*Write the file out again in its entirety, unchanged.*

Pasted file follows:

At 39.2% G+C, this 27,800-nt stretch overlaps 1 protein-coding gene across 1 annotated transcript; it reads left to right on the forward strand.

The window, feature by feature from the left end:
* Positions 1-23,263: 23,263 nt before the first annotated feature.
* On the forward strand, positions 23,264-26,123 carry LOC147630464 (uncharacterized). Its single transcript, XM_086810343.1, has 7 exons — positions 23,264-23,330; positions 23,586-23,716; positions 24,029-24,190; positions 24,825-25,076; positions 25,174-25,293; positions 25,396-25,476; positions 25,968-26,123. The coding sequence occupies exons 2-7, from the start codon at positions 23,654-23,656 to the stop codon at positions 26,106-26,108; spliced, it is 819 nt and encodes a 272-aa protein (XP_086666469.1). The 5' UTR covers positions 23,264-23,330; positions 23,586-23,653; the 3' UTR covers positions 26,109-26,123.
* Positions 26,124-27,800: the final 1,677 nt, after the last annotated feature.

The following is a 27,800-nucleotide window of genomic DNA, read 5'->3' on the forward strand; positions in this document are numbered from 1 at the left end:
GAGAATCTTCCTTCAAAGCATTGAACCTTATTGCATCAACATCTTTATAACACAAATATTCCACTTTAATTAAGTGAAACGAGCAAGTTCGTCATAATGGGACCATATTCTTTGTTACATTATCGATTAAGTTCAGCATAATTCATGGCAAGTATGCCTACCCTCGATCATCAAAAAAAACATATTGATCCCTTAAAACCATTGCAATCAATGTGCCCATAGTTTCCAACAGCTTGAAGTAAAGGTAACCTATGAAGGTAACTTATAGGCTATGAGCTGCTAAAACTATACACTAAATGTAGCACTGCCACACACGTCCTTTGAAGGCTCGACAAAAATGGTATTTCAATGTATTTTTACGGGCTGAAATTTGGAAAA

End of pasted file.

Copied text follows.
At 39.2% G+C, this 27,800-nt stretch overlaps 1 protein-coding gene across 1 annotated transcript; it reads left to right on the forward strand.

The window, feature by feature from the left end:
* Positions 1-23,263: 23,263 nt before the first annotated feature.
* On the forward strand, positions 23,264-26,123 carry LOC147630464 (uncharacterized). Its single transcript, XM_086810343.1, has 7 exons — positions 23,264-23,330; positions 23,586-23,716; positions 24,029-24,190; positions 24,825-25,076; positions 25,174-25,293; positions 25,396-25,476; positions 25,968-26,123. The coding sequence occupies exons 2-7, from the start codon at positions 23,654-23,656 to the stop codon at positions 26,106-26,108; spliced, it is 819 nt and encodes a 272-aa protein (XP_086666469.1). The 5' UTR covers positions 23,264-23,330; positions 23,586-23,653; the 3' UTR covers positions 26,109-26,123.
* Positions 26,124-27,800: the final 1,677 nt, after the last annotated feature.

The following is a 27,800-nucleotide window of genomic DNA, read 5'->3' on the forward strand; positions in this document are numbered from 1 at the left end:
GAGAATCTTCCTTCAAAGCATTGAACCTTATTGCATCAACATCTTTATAACACAAATATTCCACTTTAATTAAGTGAAACGAGCAAGTTCGTCATAATGGGACCATATTCTTTGTTACATTATCGATTAAGTTCAGCATAATTCATGGCAAGTATGCCTACCCTCGATCATCAAAAAAAACATATTGATCCCTTAAAACCATTGCAATCAATGTGCCCATAGTTTCCAACAGCTTGAAGTAAAGGTAACCTATGAAGGTAACTTATAGGCTATGAGCTGCTAAAACTATACACTAAATGTAGCACTGCCACACACGTCCTTTGAAGGCTCGACAAAAATGGTATTTCAATGTATTTTTACGGGCTGAAATTTGGAAAA